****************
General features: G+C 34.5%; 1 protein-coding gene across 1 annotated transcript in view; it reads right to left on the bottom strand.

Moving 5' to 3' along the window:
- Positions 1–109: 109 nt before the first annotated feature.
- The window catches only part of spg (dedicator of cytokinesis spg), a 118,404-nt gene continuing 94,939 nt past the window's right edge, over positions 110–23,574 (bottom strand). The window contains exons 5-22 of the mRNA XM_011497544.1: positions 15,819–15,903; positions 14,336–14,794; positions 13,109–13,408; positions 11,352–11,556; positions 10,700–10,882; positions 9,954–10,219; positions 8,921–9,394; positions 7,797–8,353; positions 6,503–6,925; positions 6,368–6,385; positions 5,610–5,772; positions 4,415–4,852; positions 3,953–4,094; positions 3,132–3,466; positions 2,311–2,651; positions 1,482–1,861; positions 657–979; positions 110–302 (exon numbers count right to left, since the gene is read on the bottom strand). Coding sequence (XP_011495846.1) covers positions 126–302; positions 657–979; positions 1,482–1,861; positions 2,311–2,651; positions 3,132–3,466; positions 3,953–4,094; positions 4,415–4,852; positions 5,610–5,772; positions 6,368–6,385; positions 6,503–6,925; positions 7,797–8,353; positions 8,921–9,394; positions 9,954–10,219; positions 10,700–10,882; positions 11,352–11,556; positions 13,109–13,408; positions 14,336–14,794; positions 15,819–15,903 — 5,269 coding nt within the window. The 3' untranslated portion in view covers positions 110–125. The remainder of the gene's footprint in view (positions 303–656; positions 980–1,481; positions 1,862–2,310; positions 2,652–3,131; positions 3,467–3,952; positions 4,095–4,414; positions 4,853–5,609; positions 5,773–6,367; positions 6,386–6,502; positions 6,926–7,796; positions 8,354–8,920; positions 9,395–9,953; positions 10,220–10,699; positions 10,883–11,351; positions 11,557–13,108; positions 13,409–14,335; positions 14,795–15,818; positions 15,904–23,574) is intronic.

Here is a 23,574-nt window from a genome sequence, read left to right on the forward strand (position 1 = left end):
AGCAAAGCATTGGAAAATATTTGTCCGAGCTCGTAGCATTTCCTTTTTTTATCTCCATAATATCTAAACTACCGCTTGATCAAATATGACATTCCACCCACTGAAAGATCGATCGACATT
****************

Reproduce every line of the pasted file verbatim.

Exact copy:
General features: G+C 34.5%; 1 protein-coding gene across 1 annotated transcript in view; it reads right to left on the bottom strand.

Moving 5' to 3' along the window:
- Positions 1–109: 109 nt before the first annotated feature.
- The window catches only part of spg (dedicator of cytokinesis spg), a 118,404-nt gene continuing 94,939 nt past the window's right edge, over positions 110–23,574 (bottom strand). The window contains exons 5-22 of the mRNA XM_011497544.1: positions 15,819–15,903; positions 14,336–14,794; positions 13,109–13,408; positions 11,352–11,556; positions 10,700–10,882; positions 9,954–10,219; positions 8,921–9,394; positions 7,797–8,353; positions 6,503–6,925; positions 6,368–6,385; positions 5,610–5,772; positions 4,415–4,852; positions 3,953–4,094; positions 3,132–3,466; positions 2,311–2,651; positions 1,482–1,861; positions 657–979; positions 110–302 (exon numbers count right to left, since the gene is read on the bottom strand). Coding sequence (XP_011495846.1) covers positions 126–302; positions 657–979; positions 1,482–1,861; positions 2,311–2,651; positions 3,132–3,466; positions 3,953–4,094; positions 4,415–4,852; positions 5,610–5,772; positions 6,368–6,385; positions 6,503–6,925; positions 7,797–8,353; positions 8,921–9,394; positions 9,954–10,219; positions 10,700–10,882; positions 11,352–11,556; positions 13,109–13,408; positions 14,336–14,794; positions 15,819–15,903 — 5,269 coding nt within the window. The 3' untranslated portion in view covers positions 110–125. The remainder of the gene's footprint in view (positions 303–656; positions 980–1,481; positions 1,862–2,310; positions 2,652–3,131; positions 3,467–3,952; positions 4,095–4,414; positions 4,853–5,609; positions 5,773–6,367; positions 6,386–6,502; positions 6,926–7,796; positions 8,354–8,920; positions 9,395–9,953; positions 10,220–10,699; positions 10,883–11,351; positions 11,557–13,108; positions 13,409–14,335; positions 14,795–15,818; positions 15,904–23,574) is intronic.

Here is a 23,574-nt window from a genome sequence, read left to right on the forward strand (position 1 = left end):
AGCAAAGCATTGGAAAATATTTGTCCGAGCTCGTAGCATTTCCTTTTTTTATCTCCATAATATCTAAACTACCGCTTGATCAAATATGACATTCCACCCACTGAAAGATCGATCGACATT